Under The Hood: Laine from Evvy
Year 1 learnings in changing women's health. A conversation with Laine, co-founder of Evvy.
Welcome Laine! Let's start with a rough timeline of when you came up with Evvy to where you are today. How long has that time span been?
Evvy was founded about a year ago on the simple insight that there is so much we still don’t know about how to best care for women and people with vaginas — after all, we weren’t required to be in US clinical research until 1993. For my co-founder Priyanka (pictured above, left) and I (pictured above, right) both of our north stars have always been: how can we better serve women where they’ve historically been overlooked, especially due to systemic bias and stigmatization? And female health — and more specifically vaginal health — certainly checks that box.
Almost everyone with a vagina will deal with a UTI, yeast infection, BV, or another vaginal condition in their lifetime — and many of us recurrently. But cultural taboos around vaginal health mean that we often go through our care journey alone, and with deep embarrassment. I've personally experienced recurrent infections for years, but I've always just been told to deal with it. I’ve had doctors dismiss my symptoms and triggers, and to tell me to just take more and more antibiotics. I just thought it was something that was never going to go away.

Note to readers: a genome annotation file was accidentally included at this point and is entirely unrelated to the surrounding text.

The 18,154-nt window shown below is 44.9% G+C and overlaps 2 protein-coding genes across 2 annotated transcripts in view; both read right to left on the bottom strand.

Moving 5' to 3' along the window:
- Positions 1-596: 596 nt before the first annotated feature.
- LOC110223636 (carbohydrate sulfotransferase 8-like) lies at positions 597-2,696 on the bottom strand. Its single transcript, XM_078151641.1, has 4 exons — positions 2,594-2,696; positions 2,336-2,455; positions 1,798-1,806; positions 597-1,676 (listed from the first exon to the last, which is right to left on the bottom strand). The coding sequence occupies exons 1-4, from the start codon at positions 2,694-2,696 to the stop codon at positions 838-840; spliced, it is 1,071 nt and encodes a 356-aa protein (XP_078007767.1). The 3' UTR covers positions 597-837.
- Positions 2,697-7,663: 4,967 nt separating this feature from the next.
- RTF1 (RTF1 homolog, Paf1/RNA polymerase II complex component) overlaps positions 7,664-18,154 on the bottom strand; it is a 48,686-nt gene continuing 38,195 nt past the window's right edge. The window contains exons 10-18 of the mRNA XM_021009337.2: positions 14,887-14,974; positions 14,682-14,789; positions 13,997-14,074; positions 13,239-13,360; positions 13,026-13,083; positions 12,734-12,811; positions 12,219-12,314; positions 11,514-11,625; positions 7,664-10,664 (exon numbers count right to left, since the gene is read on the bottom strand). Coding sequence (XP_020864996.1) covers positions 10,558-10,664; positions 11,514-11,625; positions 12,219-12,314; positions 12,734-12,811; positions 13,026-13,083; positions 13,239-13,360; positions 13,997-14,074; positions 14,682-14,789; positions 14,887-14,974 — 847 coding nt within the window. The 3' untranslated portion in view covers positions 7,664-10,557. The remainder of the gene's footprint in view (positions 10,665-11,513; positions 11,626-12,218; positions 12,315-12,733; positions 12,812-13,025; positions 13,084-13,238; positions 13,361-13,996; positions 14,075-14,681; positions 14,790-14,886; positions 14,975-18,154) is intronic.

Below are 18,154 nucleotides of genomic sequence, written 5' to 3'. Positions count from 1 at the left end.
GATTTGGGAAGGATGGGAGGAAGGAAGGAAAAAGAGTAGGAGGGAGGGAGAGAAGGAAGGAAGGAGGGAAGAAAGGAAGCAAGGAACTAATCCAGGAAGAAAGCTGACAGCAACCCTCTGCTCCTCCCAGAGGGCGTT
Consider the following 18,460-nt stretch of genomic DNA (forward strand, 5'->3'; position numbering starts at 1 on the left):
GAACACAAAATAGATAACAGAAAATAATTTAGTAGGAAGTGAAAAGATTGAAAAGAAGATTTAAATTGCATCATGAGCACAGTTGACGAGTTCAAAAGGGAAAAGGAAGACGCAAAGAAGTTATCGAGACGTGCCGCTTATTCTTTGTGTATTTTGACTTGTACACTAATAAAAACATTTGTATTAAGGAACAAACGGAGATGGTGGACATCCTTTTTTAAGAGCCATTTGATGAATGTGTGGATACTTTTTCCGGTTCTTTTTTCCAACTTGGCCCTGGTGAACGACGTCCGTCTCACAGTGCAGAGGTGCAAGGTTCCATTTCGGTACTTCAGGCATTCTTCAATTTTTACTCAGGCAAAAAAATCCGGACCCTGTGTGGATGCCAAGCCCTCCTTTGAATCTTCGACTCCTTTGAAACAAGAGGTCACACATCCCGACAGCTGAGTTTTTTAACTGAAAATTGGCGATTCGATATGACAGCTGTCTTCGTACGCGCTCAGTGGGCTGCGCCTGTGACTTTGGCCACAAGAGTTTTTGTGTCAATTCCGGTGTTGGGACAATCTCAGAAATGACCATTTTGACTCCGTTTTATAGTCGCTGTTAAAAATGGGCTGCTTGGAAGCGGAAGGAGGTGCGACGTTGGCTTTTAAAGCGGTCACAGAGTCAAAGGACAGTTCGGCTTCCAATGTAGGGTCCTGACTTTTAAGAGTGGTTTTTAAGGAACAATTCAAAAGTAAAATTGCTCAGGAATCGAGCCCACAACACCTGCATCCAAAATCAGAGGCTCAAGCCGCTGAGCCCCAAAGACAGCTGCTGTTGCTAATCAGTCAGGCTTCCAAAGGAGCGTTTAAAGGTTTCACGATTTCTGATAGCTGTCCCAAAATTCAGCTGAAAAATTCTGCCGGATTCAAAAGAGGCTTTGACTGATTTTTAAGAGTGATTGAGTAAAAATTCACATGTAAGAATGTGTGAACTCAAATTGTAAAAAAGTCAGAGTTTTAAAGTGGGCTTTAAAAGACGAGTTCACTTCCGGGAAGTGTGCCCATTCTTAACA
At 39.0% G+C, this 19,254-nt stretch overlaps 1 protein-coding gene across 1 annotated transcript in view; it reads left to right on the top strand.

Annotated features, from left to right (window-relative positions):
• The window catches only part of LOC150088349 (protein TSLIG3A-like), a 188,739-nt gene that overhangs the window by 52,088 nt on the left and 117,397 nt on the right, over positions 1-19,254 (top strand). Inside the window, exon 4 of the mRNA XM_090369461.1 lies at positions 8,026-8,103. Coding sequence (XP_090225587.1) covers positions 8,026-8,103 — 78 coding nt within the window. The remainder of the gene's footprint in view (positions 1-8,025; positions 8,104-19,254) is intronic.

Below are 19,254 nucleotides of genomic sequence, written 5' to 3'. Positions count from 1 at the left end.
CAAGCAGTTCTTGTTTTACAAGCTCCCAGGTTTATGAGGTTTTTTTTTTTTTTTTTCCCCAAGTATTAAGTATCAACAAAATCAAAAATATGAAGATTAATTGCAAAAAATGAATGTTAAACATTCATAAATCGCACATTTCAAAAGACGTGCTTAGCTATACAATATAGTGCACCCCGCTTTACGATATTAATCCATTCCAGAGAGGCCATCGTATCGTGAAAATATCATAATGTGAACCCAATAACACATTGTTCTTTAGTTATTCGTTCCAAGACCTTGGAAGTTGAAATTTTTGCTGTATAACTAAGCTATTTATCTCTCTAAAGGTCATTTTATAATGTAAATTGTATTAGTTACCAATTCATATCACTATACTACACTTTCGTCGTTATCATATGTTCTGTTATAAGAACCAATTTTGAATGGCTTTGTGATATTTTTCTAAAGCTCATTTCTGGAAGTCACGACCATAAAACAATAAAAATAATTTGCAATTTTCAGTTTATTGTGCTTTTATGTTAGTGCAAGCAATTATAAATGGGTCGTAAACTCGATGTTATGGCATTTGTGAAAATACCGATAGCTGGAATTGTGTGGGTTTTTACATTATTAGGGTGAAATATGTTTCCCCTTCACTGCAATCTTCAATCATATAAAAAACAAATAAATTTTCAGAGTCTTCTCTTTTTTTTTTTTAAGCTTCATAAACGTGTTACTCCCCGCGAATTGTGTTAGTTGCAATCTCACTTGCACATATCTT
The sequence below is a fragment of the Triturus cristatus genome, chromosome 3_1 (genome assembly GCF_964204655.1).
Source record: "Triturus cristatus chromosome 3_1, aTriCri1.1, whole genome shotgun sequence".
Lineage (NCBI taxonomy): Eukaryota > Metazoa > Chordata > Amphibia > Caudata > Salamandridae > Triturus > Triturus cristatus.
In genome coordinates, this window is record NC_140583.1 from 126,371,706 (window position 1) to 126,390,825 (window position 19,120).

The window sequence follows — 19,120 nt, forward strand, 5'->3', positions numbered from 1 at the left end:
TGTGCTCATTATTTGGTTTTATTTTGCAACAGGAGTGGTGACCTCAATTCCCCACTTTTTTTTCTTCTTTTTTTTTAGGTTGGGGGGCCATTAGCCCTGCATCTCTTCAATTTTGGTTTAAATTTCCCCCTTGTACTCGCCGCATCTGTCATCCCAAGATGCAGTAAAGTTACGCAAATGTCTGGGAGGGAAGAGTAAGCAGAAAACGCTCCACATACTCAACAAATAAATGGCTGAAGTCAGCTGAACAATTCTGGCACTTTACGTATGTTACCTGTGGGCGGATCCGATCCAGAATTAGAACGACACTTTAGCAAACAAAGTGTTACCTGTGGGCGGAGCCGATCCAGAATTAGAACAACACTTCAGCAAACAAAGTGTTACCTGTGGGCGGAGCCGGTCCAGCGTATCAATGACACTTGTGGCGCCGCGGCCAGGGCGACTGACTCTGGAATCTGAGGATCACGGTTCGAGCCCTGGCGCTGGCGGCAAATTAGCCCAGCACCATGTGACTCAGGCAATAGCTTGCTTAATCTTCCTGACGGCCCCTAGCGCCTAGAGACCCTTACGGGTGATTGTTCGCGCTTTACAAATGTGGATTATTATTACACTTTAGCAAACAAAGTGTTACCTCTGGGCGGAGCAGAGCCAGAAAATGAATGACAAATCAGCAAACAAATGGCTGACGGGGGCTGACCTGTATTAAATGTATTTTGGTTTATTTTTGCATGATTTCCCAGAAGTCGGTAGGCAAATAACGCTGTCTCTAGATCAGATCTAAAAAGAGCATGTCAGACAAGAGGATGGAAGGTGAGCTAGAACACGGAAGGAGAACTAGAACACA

We built Evvy because It’s time that vaginal health, and women’s health as a whole, gets the investment it deserves on a clinical and personal level.
Tell me more about your hero product, the vaginal health test.
The Evvy Vaginal Health Test is the first-ever at-home vaginal microbiome test to use metagenomic sequencing to tell you what’s up down there, why it matters, and what you can do about it.
More than 30% of people with vaginas suffer from imbalances in the vaginal microbiome every year (read: bacterial vaginosis, yeast infections, and UTIs). What’s more — the latest research has uncovered groundbreaking links between the vaginal microbiome and infertility, STIs, preterm birth, gynecologic cancers, and more. But even though the vaginal microbiome is a critical biomarker, women and people with vaginas have never had access to that information about their own bodies — until now.
The actual testing process is a simple, painless swab (think a Q-tip) that gets inserted into the vagina 1-2 inches, then packaged and sent back to our lab via prepaid mail. The swabbing process takes less than 30 seconds to complete. For those struggling with recurrent infections, Evvy’s test finally brings specificity to what is otherwise a long and difficult journey of identifying how their vaginal microbiome may be related to their symptoms.